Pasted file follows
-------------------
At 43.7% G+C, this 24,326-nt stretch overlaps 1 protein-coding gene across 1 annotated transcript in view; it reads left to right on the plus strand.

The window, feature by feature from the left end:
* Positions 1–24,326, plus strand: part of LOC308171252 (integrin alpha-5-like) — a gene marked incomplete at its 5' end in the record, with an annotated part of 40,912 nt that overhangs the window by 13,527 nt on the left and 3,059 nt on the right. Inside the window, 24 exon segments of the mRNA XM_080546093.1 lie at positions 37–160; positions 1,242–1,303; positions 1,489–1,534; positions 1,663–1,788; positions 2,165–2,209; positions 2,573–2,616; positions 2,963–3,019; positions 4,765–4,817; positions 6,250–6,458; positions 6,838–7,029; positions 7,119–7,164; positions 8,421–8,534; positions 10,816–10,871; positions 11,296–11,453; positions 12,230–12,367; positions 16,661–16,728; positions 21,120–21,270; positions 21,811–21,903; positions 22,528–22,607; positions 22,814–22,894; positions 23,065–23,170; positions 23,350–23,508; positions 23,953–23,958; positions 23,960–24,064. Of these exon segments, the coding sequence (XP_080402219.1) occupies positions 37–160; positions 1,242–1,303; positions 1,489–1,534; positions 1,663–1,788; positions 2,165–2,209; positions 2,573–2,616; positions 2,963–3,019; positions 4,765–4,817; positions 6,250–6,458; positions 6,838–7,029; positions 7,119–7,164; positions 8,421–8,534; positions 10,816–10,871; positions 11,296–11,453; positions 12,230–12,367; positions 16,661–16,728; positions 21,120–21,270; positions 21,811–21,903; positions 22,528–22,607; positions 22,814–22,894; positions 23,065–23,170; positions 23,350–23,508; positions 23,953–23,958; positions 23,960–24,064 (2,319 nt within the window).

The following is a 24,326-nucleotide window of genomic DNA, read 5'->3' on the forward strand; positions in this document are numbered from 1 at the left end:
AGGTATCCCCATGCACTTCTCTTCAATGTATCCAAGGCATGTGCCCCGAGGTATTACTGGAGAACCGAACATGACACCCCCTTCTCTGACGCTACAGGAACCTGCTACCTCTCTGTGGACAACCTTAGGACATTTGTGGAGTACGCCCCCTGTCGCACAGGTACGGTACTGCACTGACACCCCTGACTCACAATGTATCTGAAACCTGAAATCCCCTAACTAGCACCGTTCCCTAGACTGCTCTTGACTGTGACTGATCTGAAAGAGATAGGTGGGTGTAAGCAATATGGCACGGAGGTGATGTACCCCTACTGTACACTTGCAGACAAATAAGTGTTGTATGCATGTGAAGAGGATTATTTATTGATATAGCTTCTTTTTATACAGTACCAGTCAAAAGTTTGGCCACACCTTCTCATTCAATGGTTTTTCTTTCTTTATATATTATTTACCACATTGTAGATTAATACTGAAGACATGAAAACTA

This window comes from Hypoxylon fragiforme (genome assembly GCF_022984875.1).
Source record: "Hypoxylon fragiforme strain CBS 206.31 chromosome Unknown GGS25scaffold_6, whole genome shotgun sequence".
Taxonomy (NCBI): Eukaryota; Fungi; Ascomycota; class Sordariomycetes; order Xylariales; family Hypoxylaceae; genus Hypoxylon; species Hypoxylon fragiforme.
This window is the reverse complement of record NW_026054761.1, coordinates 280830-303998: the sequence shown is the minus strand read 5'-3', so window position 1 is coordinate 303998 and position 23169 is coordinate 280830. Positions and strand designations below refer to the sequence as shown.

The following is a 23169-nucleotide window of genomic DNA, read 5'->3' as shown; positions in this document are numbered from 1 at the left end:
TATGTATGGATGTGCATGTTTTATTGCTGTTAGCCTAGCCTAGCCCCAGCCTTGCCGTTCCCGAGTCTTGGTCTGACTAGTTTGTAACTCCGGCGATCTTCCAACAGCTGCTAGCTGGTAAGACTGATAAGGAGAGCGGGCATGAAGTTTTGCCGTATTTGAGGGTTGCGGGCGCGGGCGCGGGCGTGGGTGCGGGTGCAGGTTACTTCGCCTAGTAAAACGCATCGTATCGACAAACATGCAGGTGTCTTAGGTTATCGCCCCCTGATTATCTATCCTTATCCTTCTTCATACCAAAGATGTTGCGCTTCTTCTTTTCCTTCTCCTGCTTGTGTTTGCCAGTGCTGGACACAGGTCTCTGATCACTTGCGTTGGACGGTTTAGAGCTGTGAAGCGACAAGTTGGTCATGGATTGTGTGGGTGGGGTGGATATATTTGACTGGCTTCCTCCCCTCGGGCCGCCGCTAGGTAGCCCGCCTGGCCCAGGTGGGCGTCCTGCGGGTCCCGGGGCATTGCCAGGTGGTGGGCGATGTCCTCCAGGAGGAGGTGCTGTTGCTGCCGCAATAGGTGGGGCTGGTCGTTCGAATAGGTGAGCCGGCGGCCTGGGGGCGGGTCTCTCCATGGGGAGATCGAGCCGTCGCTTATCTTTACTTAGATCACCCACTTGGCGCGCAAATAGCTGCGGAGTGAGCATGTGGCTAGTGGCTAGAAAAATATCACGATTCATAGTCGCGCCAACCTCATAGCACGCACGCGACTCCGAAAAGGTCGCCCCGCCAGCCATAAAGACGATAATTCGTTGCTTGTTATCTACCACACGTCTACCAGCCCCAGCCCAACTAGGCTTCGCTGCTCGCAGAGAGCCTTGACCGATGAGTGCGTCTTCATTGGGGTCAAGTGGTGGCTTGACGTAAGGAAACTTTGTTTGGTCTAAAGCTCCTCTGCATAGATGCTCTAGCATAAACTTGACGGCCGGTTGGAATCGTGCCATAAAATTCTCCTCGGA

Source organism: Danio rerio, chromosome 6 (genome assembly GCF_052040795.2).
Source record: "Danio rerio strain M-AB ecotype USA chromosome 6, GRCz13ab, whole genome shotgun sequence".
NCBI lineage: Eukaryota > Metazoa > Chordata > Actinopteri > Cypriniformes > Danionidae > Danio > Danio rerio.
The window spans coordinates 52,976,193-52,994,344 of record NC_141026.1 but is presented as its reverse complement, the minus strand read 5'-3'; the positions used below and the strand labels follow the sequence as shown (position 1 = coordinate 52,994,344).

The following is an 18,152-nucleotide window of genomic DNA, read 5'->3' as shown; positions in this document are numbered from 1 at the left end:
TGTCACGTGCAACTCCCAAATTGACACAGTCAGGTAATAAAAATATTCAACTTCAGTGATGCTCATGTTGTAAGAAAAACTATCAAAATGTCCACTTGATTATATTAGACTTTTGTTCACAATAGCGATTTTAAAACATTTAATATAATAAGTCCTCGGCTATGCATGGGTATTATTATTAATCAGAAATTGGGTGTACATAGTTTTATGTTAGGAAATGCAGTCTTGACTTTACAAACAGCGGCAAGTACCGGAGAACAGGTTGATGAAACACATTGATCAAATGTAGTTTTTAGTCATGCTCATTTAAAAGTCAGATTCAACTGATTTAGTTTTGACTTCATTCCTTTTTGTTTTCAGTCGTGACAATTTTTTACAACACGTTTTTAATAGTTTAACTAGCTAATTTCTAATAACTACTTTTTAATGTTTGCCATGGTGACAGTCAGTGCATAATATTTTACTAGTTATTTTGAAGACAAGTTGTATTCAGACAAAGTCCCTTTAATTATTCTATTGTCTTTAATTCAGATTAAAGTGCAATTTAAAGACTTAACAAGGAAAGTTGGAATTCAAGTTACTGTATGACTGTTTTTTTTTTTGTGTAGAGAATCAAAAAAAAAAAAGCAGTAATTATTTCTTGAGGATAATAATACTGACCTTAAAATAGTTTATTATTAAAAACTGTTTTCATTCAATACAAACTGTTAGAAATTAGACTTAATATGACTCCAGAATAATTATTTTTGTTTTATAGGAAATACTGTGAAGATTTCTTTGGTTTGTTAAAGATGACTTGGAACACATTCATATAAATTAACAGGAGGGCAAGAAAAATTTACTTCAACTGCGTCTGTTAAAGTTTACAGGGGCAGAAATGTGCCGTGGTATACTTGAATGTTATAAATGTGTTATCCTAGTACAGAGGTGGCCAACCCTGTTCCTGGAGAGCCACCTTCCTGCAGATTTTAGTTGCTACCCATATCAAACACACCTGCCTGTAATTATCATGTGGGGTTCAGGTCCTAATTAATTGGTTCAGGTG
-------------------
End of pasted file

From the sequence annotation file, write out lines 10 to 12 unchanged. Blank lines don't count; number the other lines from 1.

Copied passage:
The following is a 23169-nucleotide window of genomic DNA, read 5'->3' as shown; positions in this document are numbered from 1 at the left end:
TATGTATGGATGTGCATGTTTTATTGCTGTTAGCCTAGCCTAGCCCCAGCCTTGCCGTTCCCGAGTCTTGGTCTGACTAGTTTGTAACTCCGGCGATCTTCCAACAGCTGCTAGCTGGTAAGACTGATAAGGAGAGCGGGCATGAAGTTTTGCCGTATTTGAGGGTTGCGGGCGCGGGCGCGGGCGTGGGTGCGGGTGCAGGTTACTTCGCCTAGTAAAACGCATCGTATCGACAAACATGCAGGTGTCTTAGGTTATCGCCCCCTGATTATCTATCCTTATCCTTCTTCATACCAAAGATGTTGCGCTTCTTCTTTTCCTTCTCCTGCTTGTGTTTGCCAGTGCTGGACACAGGTCTCTGATCACTTGCGTTGGACGGTTTAGAGCTGTGAAGCGACAAGTTGGTCATGGATTGTGTGGGTGGGGTGGATATATTTGACTGGCTTCCTCCCCTCGGGCCGCCGCTAGGTAGCCCGCCTGGCCCAGGTGGGCGTCCTGCGGGTCCCGGGGCATTGCCAGGTGGTGGGCGATGTCCTCCAGGAGGAGGTGCTGTTGCTGCCGCAATAGGTGGGGCTGGTCGTTCGAATAGGTGAGCCGGCGGCCTGGGGGCGGGTCTCTCCATGGGGAGATCGAGCCGTCGCTTATCTTTACTTAGATCACCCACTTGGCGCGCAAATAGCTGCGGAGTGAGCATGTGGCTAGTGGCTAGAAAAATATCACGATTCATAGTCGCGCCAACCTCATAGCACGCACGCGACTCCGAAAAGGTCGCCCCGCCAGCCATAAAGACGATAATTCGTTGCTTGTTATCTACCACACGTCTACCAGCCCCAGCCCAACTAGGCTTCGCTGCTCGCAGAGAGCCTTGACCGATGAGTGCGTCTTCATTGGGGTCAAGTGGTGGCTTGACGTAAGGAAACTTTGTTTGGTCTAAAGCTCCTCTGCATAGATGCTCTAGCATAAACTTGACGGCCGGTTGGAATCGTGCCATAAAATTCTCCTCGGA

Source organism: Danio rerio, chromosome 6 (genome assembly GCF_052040795.2).